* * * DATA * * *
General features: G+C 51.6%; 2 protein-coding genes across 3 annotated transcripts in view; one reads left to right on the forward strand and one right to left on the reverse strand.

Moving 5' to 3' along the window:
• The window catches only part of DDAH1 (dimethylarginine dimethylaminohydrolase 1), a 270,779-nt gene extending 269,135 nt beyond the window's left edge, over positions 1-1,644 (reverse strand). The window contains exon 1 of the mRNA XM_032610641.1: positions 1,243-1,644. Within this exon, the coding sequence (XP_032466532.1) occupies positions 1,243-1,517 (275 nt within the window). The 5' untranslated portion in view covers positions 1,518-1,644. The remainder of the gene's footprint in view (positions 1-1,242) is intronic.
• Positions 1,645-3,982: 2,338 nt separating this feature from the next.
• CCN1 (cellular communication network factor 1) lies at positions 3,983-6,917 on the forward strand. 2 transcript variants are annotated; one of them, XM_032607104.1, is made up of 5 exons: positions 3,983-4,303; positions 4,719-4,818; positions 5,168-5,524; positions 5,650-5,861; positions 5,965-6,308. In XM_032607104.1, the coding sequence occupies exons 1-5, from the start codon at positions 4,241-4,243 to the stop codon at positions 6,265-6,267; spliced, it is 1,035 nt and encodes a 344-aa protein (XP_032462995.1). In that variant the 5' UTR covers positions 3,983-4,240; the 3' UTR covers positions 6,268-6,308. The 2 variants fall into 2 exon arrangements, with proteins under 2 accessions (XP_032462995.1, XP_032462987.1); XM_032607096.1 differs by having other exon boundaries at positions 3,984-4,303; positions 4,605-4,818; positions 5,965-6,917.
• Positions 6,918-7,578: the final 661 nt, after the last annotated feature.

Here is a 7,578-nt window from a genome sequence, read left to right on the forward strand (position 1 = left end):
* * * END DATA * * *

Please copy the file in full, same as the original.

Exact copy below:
General features: G+C 51.6%; 2 protein-coding genes across 3 annotated transcripts in view; one reads left to right on the forward strand and one right to left on the reverse strand.

Moving 5' to 3' along the window:
• The window catches only part of DDAH1 (dimethylarginine dimethylaminohydrolase 1), a 270,779-nt gene extending 269,135 nt beyond the window's left edge, over positions 1-1,644 (reverse strand). The window contains exon 1 of the mRNA XM_032610641.1: positions 1,243-1,644. Within this exon, the coding sequence (XP_032466532.1) occupies positions 1,243-1,517 (275 nt within the window). The 5' untranslated portion in view covers positions 1,518-1,644. The remainder of the gene's footprint in view (positions 1-1,242) is intronic.
• Positions 1,645-3,982: 2,338 nt separating this feature from the next.
• CCN1 (cellular communication network factor 1) lies at positions 3,983-6,917 on the forward strand. 2 transcript variants are annotated; one of them, XM_032607104.1, is made up of 5 exons: positions 3,983-4,303; positions 4,719-4,818; positions 5,168-5,524; positions 5,650-5,861; positions 5,965-6,308. In XM_032607104.1, the coding sequence occupies exons 1-5, from the start codon at positions 4,241-4,243 to the stop codon at positions 6,265-6,267; spliced, it is 1,035 nt and encodes a 344-aa protein (XP_032462995.1). In that variant the 5' UTR covers positions 3,983-4,240; the 3' UTR covers positions 6,268-6,308. The 2 variants fall into 2 exon arrangements, with proteins under 2 accessions (XP_032462995.1, XP_032462987.1); XM_032607096.1 differs by having other exon boundaries at positions 3,984-4,303; positions 4,605-4,818; positions 5,965-6,917.
• Positions 6,918-7,578: the final 661 nt, after the last annotated feature.

Here is a 7,578-nt window from a genome sequence, read left to right on the forward strand (position 1 = left end):